uniqueness of E8, we physicists have come to appreciate its exceptional
role only more recently. Understanding the inner workings of E8 is
not only a great advance for pure mathematics, but may also help
physicists in their quest for a unified theory."
According to Brian Conrey, Executive Director of the American
Institute of Mathematics, "The E8 calculation is notable for both
its magnitude as well as the way it was achieved. The mapping of
E8 breaks the mold of mathematicians typically known for their
solitary style. People will look back on this project as a significant
landmark and because of this breakthrough, mathematics is now a
team sport."
The Atlas of Lie Groups Project
The E8 calculation is part of an ambitious project sponsored by AIM
and the National Science Foundation, known as the Atlas of Lie
Groups and Representations. The goal of the Atlas project is to
determine the unitary representations of all the Lie groups (E8 is
the largest of the exceptional Lie groups). This is one of the most
important unsolved problems of mathematics. The E8 calculation is
a major step, and suggest that the Atlas team is well on the way
to solving this problem.
The Atlas team consists of 18 researchers from around the globe.
The core group consists of Jeffrey Adams (University of Maryland),
Dan Barbasch (Cornell), John Stembridge (University of Michigan),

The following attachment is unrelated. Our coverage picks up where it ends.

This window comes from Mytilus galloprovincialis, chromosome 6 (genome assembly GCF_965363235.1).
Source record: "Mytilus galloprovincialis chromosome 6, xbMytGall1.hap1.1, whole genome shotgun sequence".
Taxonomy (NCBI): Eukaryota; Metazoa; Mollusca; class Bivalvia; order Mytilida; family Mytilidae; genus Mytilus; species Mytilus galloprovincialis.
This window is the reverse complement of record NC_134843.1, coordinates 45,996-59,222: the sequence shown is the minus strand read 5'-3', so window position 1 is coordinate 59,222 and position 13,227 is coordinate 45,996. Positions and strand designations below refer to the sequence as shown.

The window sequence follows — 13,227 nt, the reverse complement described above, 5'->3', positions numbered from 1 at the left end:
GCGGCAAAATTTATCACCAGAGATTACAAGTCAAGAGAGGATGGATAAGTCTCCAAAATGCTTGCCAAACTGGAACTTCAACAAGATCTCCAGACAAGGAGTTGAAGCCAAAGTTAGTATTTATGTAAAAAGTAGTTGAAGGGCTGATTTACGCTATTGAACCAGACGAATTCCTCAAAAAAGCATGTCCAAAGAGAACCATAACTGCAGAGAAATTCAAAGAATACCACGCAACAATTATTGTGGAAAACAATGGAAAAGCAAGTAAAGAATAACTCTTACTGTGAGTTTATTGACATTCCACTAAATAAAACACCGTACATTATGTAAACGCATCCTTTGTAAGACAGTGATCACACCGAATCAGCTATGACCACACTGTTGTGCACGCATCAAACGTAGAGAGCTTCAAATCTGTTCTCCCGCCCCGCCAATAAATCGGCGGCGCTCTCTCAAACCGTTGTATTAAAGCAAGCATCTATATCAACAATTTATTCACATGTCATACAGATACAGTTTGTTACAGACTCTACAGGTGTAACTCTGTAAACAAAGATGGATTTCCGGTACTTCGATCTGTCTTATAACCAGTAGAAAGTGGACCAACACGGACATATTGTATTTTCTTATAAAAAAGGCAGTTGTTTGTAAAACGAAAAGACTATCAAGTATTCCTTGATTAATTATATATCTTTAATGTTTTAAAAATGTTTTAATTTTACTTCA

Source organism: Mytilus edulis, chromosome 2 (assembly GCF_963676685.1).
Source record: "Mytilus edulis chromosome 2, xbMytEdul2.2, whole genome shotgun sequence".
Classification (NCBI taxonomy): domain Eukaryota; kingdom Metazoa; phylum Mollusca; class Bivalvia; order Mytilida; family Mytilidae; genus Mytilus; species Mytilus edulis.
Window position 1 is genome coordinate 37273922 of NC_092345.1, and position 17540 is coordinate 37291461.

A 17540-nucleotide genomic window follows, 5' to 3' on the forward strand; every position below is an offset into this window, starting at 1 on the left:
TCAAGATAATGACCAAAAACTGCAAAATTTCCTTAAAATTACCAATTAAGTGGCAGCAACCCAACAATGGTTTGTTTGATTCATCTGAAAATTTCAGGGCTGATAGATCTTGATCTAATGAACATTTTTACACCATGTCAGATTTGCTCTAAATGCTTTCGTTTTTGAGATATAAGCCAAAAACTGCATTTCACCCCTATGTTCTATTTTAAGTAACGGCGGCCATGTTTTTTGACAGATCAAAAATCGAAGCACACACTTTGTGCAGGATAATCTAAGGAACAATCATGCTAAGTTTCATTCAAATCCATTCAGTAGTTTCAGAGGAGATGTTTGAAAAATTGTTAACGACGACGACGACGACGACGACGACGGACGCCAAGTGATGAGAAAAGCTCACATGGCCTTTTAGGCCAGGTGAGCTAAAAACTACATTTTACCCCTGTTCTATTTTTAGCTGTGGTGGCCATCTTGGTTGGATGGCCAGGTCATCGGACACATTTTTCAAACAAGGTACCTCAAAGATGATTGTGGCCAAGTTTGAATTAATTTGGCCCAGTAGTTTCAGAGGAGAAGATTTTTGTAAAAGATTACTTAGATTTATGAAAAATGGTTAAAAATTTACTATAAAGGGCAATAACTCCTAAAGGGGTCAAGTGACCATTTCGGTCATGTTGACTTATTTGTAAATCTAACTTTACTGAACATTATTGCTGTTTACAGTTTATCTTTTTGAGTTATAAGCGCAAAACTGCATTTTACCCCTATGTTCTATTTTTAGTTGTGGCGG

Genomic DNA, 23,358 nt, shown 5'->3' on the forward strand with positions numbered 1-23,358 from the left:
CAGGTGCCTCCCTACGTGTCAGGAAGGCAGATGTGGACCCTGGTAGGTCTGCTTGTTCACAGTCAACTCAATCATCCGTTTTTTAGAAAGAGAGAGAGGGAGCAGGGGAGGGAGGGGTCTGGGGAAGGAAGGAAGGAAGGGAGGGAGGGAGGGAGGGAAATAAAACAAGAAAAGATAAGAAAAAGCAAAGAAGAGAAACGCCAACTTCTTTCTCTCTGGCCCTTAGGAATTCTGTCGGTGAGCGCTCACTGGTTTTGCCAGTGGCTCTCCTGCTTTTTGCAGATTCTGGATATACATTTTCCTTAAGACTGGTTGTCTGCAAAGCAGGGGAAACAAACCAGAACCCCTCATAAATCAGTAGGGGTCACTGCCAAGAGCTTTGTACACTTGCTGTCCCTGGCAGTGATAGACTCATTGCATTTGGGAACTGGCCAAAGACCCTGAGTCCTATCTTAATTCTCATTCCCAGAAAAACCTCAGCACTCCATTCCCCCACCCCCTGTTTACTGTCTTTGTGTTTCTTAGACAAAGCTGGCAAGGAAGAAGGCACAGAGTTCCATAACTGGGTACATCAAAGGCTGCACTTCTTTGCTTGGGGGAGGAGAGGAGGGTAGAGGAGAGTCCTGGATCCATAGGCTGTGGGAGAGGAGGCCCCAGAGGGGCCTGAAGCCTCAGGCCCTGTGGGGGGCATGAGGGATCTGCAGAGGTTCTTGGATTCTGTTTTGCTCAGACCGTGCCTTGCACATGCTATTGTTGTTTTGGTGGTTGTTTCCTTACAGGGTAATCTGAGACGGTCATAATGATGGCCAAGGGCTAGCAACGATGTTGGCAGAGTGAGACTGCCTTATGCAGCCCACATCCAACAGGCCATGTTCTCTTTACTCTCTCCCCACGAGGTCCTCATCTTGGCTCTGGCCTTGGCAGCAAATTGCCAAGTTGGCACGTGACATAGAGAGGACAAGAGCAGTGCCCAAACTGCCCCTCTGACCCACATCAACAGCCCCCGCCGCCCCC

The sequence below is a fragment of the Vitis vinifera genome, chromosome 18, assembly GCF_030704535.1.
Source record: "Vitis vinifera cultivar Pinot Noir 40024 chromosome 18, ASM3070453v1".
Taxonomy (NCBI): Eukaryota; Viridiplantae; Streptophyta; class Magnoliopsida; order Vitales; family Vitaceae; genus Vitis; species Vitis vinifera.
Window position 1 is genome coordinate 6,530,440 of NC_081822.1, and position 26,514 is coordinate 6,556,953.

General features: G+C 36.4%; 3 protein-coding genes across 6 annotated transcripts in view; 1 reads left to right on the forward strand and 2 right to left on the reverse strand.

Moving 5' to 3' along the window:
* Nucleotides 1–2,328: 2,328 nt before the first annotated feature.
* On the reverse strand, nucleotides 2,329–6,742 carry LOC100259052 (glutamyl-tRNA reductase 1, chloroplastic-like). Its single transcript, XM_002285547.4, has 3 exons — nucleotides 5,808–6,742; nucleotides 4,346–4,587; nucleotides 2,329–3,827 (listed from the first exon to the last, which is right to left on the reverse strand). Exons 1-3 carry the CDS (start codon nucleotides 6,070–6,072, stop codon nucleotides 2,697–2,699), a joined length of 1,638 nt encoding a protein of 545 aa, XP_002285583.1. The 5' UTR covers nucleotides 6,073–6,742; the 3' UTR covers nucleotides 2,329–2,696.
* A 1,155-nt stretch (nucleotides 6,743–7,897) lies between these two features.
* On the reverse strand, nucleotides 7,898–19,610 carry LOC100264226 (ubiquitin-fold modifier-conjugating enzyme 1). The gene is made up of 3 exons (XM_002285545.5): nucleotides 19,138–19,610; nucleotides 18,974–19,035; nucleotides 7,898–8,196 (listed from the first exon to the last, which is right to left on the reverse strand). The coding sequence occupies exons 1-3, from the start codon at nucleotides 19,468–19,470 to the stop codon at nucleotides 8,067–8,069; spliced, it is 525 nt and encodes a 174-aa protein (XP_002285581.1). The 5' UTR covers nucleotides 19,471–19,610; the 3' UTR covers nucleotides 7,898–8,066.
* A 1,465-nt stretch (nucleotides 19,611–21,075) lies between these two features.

Peter Trapa (University of Utah) , Marc van Leeuwen (Poitiers),
David Vogan (MIT), and (until his death in 2006) Fokko du Cloux
(Lyon).
The Atlas project is funded by the National Science Foundation
through the American Institute of Mathematics.
About American Institute of Mathematics
The American Institute of Mathematics, a nonprofit organization,
was founded in 1994 by Silicon Valley businessmen John Fry and Steve
Sorenson, longtime supporters of mathematical research. AIM is one
of 7 mathematics institutes supported by the National Science
Foundation. The goals of AIM are to expand the frontiers of
mathematical knowledge through focused research projects, by
sponsoring conferences, and helping to develop the leaders of
tomorrow. In addition, AIM is interested in helping preserve the
history of mathematics through the acquisition and preservation of
rare mathematical books and documents and in making these materials
available to scholars of mathematical history. AIM currently resides
in temporary facilities in Palo Alto, California, the former Fry's
Electronics headquarters. A new facility is being constructed in
Morgan Hill, California. For more information, visit www.aimath.org.
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PR Contacts:
Shari Boxer Baker
408.888.5449, sboxerbaker@jdsgrouppr.com
Birgit Johnston
408.399.8088, birgitjohnston@msn.com
Spokespeople:
* Brian Conrey, AIM Director, 650.845.2071, conrey@aimath.org
* Jeffrey Adams, Project Leader and Mathematics Professor at
University of Maryland, 410.371.3272, jda@math.umd.edu
* Josh Chamot, Public Affairs Specialist and Spokesperson for the
National Science Foundation, 703.292.7730, jchamot@nsf.gov
Outside Experts:
* Peter Sarnak, Eugene Higgins Professor of Mathematics at Princeton
University and Chair of AIMs Scientific Board, 609.258.4200/
609.258.4229, sarnak@Math.Princeton.EDU
* Hermann Nicolai, Director of the Albert Einstein Institute in
Potsdam, Germany,
+49 331 567 7216 Hermann.Nicolai@aei.mpg.de
* Gregg Zuckerman, Professor of Mathematics at Yale University,
203.432.4198, gregg@math.yale.edu